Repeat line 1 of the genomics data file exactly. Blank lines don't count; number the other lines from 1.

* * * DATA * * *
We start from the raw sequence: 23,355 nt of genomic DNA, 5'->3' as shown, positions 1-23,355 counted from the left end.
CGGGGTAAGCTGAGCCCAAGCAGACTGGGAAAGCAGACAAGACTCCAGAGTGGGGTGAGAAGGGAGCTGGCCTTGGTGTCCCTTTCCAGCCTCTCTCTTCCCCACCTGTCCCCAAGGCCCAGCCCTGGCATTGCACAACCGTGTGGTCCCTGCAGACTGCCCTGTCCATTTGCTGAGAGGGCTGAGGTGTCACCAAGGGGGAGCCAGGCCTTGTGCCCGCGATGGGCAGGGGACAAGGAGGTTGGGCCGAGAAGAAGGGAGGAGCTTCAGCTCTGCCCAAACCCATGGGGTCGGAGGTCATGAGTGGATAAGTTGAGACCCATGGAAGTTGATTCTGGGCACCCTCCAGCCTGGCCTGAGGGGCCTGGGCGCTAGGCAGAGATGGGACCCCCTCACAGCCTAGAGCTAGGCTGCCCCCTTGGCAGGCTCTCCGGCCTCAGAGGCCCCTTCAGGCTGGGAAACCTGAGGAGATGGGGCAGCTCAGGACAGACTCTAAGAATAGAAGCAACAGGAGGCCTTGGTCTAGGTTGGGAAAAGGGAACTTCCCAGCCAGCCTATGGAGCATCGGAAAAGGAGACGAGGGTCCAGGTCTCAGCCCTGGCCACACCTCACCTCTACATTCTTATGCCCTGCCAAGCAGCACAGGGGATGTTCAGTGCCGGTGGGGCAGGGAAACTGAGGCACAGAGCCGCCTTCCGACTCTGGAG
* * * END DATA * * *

We start from the raw sequence: 23,355 nt of genomic DNA, 5'->3' as shown, positions 1-23,355 counted from the left end.